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The Gift of Winter for Cancer Survivors

Winter can seem dreary sometimes, but there are benefits to the season, too.
PUBLISHED January 05, 2019
Jane has earned three advanced degrees and had several fulfilling careers as a librarian, rehabilitation counselor and college teacher. Presently she does freelance writing. Her articles include the subjects of hearing loss and deafness, service dogs and struggling with cancer. She has been a cancer survivor since 2010.

She has myelodysplastic syndrome, which is rare, and would love to communicate with others who have MDS.
I have a wonderful friend who does Reiki on me. She is a very special and spiritual person. We were talking about winter coming up, and I mentioned I was behind in my writing. “Winter is such a gift” She said. “People don’t realize they can stay inside and get things done they don’t in the summer.”

I looked at her in amazement as I realized how right she was. I have written another article on winter for CURE titled “On Canadians, the Cold and Cancer” about how the people there have parties and get together to get through the long hard months of ice and snow.

I typically don’t like winter. I have a small three-season room that I live in nine months of the year. I soak in the sunshine and enjoy my dancing solar figures. I love to gaze up at the stars at night, since I have three sides of complete windows to look out. I am always sad when my television comes inside and the air conditioner is turned off. I love being outside talking to my neighbors while my 14-year-old service dog rolls in the grass like a young puppy! She and I know every single outdoor patio to eat in the entire county.

Winter brings all of this to an abrupt end. It is dark at 5 p.m. I hate worrying about sliding around on icy roads and cancelling appointments. I cannot go out in the cold three-season room, and I seldom see my neighbors. The patios are all shut up with no one eating outside.
But my friend is right. There is a lot to be said for some advantages of winter. Unfortunately, I don’t have a fireplace, but I enjoy curling up on my loveseat and turning off the overhead lights when watching television. I have a beautiful handmade wooden tree and I change the decorations for each season. It is lighted up and features the blue snowflakes and ornaments, making my little apartment cozy and fun. I have flickering candles all over and it feels comfortable.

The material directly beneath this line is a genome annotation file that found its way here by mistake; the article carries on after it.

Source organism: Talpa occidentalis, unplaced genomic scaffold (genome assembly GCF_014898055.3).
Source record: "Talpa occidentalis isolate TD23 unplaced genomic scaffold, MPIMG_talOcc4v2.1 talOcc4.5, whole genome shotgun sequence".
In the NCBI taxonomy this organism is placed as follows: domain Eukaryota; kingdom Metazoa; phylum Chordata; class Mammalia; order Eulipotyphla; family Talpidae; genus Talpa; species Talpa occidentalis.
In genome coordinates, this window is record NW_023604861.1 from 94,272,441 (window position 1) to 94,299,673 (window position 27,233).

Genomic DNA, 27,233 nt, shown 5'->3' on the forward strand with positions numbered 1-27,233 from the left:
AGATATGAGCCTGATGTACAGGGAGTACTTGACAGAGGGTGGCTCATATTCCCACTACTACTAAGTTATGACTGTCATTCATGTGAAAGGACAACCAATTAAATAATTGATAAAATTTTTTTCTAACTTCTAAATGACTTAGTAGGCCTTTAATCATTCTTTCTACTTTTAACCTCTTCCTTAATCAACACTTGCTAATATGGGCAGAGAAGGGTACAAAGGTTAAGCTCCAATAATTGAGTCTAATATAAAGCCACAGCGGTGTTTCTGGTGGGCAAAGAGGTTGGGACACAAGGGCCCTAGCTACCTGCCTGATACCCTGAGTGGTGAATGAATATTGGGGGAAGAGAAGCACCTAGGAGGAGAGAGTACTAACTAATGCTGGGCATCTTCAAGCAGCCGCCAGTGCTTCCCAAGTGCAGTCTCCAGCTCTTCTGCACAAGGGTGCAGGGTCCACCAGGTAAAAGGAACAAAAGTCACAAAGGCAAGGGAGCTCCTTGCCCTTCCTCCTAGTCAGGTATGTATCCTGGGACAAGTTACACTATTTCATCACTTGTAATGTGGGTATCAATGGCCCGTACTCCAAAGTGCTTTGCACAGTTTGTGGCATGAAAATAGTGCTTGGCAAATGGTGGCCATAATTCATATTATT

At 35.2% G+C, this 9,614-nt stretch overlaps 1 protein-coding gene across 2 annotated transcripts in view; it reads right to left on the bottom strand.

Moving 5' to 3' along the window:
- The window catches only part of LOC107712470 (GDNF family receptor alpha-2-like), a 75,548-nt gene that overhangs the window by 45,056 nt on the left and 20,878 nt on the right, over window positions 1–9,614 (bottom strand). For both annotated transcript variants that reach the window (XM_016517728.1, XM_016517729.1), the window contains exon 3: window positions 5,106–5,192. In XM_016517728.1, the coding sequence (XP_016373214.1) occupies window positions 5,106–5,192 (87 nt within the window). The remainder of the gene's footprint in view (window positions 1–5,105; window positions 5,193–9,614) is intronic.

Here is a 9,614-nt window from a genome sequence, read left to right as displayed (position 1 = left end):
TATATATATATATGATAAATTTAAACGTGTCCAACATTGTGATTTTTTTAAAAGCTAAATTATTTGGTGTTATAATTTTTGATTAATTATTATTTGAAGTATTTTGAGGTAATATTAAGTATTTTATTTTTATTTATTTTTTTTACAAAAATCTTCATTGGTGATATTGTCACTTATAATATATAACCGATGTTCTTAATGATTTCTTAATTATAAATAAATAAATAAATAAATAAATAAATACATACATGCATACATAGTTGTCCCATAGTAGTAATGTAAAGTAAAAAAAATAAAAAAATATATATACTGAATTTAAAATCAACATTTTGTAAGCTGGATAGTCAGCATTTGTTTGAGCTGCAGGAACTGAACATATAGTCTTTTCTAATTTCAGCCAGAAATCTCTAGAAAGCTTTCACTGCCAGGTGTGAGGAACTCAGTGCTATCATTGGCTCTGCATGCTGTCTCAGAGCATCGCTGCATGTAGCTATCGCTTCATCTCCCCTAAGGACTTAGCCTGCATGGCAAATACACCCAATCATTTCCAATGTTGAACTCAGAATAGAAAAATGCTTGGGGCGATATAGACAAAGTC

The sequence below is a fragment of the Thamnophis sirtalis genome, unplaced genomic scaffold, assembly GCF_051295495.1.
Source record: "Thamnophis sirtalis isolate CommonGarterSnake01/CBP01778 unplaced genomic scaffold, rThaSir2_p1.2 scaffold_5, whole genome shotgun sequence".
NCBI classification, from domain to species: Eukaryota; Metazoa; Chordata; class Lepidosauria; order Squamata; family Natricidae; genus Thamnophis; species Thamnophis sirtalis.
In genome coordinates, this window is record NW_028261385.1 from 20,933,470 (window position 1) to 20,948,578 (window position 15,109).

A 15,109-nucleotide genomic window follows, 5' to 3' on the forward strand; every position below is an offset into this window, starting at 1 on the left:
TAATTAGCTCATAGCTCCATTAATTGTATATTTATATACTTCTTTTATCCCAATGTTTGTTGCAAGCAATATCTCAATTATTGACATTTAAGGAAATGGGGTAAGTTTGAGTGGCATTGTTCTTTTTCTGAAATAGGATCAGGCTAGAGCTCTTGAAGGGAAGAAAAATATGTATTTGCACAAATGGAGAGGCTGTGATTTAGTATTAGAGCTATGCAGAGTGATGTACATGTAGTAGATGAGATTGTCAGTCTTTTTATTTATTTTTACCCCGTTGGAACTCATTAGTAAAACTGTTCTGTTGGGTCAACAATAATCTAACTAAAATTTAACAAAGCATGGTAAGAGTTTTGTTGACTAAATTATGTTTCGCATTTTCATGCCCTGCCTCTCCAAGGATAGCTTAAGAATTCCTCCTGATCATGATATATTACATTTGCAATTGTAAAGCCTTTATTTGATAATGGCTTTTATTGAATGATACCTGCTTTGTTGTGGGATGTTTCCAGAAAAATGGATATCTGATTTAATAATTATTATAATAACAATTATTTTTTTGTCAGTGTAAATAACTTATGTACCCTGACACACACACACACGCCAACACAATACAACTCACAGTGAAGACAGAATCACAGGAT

I do get more writing and tasks done in the cold months. It is much easier to sit in front of my computer to write when it is dark. Sometimes I go to the nearest coffee shop and write by the hour. Did you know that J.K. Rowling of the famous Harry Potter series wrote her books at a local café? If she can do it, I can! I love going to bed with my electric blanket with my cat curled up on my feet. It isn’t always a bad thing to cancel appointments or dinner with friends and just stay inside. On cold mornings, I like to make hot chocolate and look outside to see the snow falling. I realize of course, I can do that being retired. I do remember when I was working how terrible it was to get up and go to work battling snow and drifts. But it also it was a thrill to get home safe and sound and not go out again.

Someone once told me there are more authors who live in cold climates than warm ones, and I feel there is a reason door this. Winter is also a good time to clean out basements, attics and closets.

I am sick of the darkness and by March am reaching out for the light again. Knowing spring is coming keeps me going, and realizing the grass comes up again gives me hope for eternal life for all of us.

Every cancer survivor has gone through dark and terrible winters with chemo treatments, side effects and pain. But when we see these flickering lights which are friends and family, it means the world to us. We also cherish the light of spring even more – perhaps the end of a treatment or a cure.

Sometimes with the disease, we enjoy staying home and do not feel like facing anyone. However, often the day comes when we are ready to go out again. We look back on the winter, marvel at getting through it and absorb spring into every bone in our body with gratitude.

Winter is a gift that gives us more time to ourselves and that prepares us for the light again. My wise friend is absolutely right!
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